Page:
“Please be aware that it can take up to 12 hours for English and 48 hours for other languages to be available in the Amazon Kindle Store…” the popup said. That’s not quite Tuesday. But I accidentally pushed the wrong button for the paperback, releasing it early, so its Kindle cousin had to follow suit.
“Tuesday…” Jodi, the supercovermodel on my book, had said. “You will release your book on Tuesday.” She gave me a ton of reasons why it was much better to release the book on a Tuesday than jump up and down the minute I receive the proof copies and push the button without thought. Of course she is right, I know this to be true.
I’ve done this kind of stuff for other people but it’s so hard to obey it myself.
And my proofs came a day early. I’d spent a year and a half writing this book and then another full calendar year sitting on it, letting it collect dust telling people things like “Soon,” when I really meant “I have no idea.” or “Never.”
“Why the delay?” Tons of reasons. Lots of feeble excuses… “The file was stuck in error status.” That excuse should’ve bought me a week or two of learning how to fix error statuses. “Waiting to see what happens.” What what am I waiting for?
“Because I might get excommunicated from education, and I need to pay the bills…” That’s the real truth. I rewrote this book three times. The first time was the draft. The second time I thought I was done.
“There’s something missing… these couple of parts felt a bit flat,” three readers said. Each picked off the places where I removed a story or two that might have been on the more controversial side. My goal was never to identify people, schools, or situations. It was to reflect on why it is that education is where it is, and lead the reader through one person’s story. Mine. Then maybe someone would want to fix things… for real.
“If you’re not going to write the truth, don’t write it at all,” said Kathleen Jasper, founder of ConversationEd. I’d expect that from Kathleen, who told her boss to pound sand, and left public education to fix injustice. If you’re on the wrong side of an issue, she’ll tell you on national TV, that I know. But she was right and others said the same thing.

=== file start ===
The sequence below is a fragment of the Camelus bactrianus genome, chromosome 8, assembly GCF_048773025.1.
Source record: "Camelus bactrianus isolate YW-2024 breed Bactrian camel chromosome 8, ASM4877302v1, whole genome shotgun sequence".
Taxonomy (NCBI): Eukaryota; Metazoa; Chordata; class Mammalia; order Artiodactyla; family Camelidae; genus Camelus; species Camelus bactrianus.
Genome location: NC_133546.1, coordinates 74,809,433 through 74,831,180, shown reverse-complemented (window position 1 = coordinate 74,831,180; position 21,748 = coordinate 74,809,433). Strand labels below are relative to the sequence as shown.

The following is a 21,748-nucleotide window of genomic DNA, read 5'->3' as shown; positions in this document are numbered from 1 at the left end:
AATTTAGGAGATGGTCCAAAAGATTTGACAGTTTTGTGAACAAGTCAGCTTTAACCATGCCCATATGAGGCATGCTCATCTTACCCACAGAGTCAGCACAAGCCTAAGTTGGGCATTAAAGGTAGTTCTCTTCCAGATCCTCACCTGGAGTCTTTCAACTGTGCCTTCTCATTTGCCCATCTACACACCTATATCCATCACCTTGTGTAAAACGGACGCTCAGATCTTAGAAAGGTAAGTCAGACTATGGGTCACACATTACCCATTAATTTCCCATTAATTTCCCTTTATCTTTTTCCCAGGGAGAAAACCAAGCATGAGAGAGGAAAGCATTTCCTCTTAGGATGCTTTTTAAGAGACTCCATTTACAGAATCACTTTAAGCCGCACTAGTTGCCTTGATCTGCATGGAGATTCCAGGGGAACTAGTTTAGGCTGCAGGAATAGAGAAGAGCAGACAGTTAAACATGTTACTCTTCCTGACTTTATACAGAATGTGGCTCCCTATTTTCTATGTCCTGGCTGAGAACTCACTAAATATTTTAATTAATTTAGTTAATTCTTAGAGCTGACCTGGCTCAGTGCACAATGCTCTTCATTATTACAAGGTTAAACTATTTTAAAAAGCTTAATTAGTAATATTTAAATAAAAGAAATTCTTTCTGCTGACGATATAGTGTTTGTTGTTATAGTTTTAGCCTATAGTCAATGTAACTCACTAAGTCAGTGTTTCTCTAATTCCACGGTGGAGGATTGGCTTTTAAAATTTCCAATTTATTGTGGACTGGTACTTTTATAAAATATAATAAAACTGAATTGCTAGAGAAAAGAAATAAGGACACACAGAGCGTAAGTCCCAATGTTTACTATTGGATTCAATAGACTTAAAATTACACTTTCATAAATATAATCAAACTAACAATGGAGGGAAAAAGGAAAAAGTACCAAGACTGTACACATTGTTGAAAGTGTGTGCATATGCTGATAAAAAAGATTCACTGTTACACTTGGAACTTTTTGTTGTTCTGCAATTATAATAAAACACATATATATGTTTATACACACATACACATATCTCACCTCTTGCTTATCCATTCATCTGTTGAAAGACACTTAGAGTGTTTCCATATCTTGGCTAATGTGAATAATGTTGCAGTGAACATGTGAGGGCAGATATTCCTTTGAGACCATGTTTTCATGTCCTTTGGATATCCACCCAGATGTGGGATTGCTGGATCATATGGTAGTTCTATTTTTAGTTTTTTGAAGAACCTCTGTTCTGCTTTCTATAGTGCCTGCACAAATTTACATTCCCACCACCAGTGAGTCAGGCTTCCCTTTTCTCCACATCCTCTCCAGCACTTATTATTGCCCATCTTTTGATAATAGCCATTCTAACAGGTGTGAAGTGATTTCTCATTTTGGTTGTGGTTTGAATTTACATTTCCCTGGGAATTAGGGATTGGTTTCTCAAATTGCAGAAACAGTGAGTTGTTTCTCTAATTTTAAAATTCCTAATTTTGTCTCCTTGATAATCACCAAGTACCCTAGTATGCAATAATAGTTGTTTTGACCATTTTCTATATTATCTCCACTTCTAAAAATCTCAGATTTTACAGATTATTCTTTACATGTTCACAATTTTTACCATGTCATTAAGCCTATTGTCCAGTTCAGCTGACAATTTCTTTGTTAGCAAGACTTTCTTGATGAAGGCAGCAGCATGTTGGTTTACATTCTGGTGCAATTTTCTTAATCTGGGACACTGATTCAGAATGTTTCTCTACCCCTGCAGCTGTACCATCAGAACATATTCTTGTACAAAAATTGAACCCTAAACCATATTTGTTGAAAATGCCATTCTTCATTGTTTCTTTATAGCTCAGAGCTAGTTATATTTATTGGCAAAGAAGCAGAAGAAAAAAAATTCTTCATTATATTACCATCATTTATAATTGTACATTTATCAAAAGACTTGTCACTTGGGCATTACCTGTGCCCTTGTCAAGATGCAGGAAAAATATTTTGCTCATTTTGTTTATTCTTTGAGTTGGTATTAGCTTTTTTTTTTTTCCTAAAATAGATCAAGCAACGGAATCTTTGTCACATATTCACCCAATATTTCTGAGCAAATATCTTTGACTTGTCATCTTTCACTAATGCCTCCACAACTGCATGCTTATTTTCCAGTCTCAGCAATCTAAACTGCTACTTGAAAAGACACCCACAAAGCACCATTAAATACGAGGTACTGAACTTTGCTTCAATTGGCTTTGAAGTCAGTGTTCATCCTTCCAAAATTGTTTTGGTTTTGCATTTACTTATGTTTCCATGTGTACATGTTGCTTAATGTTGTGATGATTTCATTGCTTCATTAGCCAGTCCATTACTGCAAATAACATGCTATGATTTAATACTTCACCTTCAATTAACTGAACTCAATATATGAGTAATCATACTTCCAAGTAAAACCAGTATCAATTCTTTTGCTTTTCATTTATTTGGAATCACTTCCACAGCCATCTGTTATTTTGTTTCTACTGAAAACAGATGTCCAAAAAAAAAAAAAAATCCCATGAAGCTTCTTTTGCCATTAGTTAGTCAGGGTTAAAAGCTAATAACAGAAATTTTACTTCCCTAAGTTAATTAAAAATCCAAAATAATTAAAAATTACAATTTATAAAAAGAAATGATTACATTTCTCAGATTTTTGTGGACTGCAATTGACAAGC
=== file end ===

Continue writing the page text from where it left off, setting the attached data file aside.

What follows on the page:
So, I rewrote it again. I thought I was done. “Good,” said another friend, “Now put it aside and do it one more time.” And so it went until the book was edited, compiled, illustrated, formatted, and sitting collecting dust.
There’s usually something behind procrastination and delay.
Stepping in the middle of a controversial subject is never easy. But this project wasn’t about me, it was about the issues, and the friends who supported me in making this book real.
So, I pushed the button a few days early. And so the paperback version was live overnight with the Kindle soon to follow. If CreateSpace’s “It takes 3-5 days” was actually 12 hours, Kindle’s 12 hours would be more like one or two hours, I guessed. It’s the opposite of football time, where the final two minutes can take up to thirty.
“Not going to listen to Jodi?” Kindle said. “We’ll teach you the hard way!”
The Kindle went live–with one big mistake. Everyone who contributed was listed. Except me. “Illustrator, Erin Tyler.” “Photographer, Jodi Swanson.” “Foreward, Kathleen Jasper.” I never listed myself as the author of my own book. The book, live on Amazon, had no author.
Maybe it wrote itself?
If I could have five or six more books that wrote themselves, I could be onto something… an incredible bookwriting process that even Oprah would acknowledge. I’d retire early, continue letting my books write themselves, and travel the world, sunset to sunset.
Kindle laughed. “Maybe you’ll listen to Jodi next time… Shoulda been Tuesday.”
So there it sits… a self-written book released four days ahead of schedule. Every possible facet of this book release has been botched up by me. Hopefully I’ll mess up the next one a little bit less. But even with my sub-par release bungles, the outpouring of support has been touching beyond belief. Alumni, friends, people I see regularly and people I haven’t talked to in far too long showing their support and generosity. I thank you all, from the bottom of my heart.
While I’m trying to fix my files, please enjoy “Don’t Sniff the Glue: A Teacher’s Misadventures in Education Reform.” In 72 hours Kindle should forgive me and admit I wrote it… Like a good politician, I could let others take the fall like everyone does in politics, education, and policy today, but that would be wrong–because the truth is, everyone who had a hand in this project did no falling, only lifting.
I take 100% credit for messing up this book release. And remain 100% grateful for every one of you who has liked, shared, read, and supported me on this journey.